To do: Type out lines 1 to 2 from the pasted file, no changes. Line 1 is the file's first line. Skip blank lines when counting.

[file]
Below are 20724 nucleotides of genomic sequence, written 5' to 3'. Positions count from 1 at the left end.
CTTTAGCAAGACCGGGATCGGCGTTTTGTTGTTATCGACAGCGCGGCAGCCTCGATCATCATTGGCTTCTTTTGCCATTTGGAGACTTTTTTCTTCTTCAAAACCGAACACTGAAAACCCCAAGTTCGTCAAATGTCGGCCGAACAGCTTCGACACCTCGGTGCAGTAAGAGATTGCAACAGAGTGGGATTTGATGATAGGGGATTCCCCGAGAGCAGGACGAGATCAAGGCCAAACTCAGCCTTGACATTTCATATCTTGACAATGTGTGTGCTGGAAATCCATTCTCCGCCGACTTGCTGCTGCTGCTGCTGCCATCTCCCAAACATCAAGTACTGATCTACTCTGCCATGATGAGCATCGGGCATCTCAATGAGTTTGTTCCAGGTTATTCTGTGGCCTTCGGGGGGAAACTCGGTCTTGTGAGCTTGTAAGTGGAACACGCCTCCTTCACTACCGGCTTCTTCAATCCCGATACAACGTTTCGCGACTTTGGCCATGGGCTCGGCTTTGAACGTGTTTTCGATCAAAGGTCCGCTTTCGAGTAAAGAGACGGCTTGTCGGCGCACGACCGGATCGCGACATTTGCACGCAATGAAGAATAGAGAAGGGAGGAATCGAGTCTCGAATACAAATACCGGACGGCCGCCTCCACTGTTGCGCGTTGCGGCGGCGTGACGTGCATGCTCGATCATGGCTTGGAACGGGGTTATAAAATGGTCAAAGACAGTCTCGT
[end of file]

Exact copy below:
Below are 20724 nucleotides of genomic sequence, written 5' to 3'. Positions count from 1 at the left end.
CTTTAGCAAGACCGGGATCGGCGTTTTGTTGTTATCGACAGCGCGGCAGCCTCGATCATCATTGGCTTCTTTTGCCATTTGGAGACTTTTTTCTTCTTCAAAACCGAACACTGAAAACCCCAAGTTCGTCAAATGTCGGCCGAACAGCTTCGACACCTCGGTGCAGTAAGAGATTGCAACAGAGTGGGATTTGATGATAGGGGATTCCCCGAGAGCAGGACGAGATCAAGGCCAAACTCAGCCTTGACATTTCATATCTTGACAATGTGTGTGCTGGAAATCCATTCTCCGCCGACTTGCTGCTGCTGCTGCTGCCATCTCCCAAACATCAAGTACTGATCTACTCTGCCATGATGAGCATCGGGCATCTCAATGAGTTTGTTCCAGGTTATTCTGTGGCCTTCGGGGGGAAACTCGGTCTTGTGAGCTTGTAAGTGGAACACGCCTCCTTCACTACCGGCTTCTTCAATCCCGATACAACGTTTCGCGACTTTGGCCATGGGCTCGGCTTTGAACGTGTTTTCGATCAAAGGTCCGCTTTCGAGTAAAGAGACGGCTTGTCGGCGCACGACCGGATCGCGACATTTGCACGCAATGAAGAATAGAGAAGGGAGGAATCGAGTCTCGAATACAAATACCGGACGGCCGCCTCCACTGTTGCGCGTTGCGGCGGCGTGACGTGCATGCTCGATCATGGCTTGGAACGGGGTTATAAAATGGTCAAAGACAGTCTCGT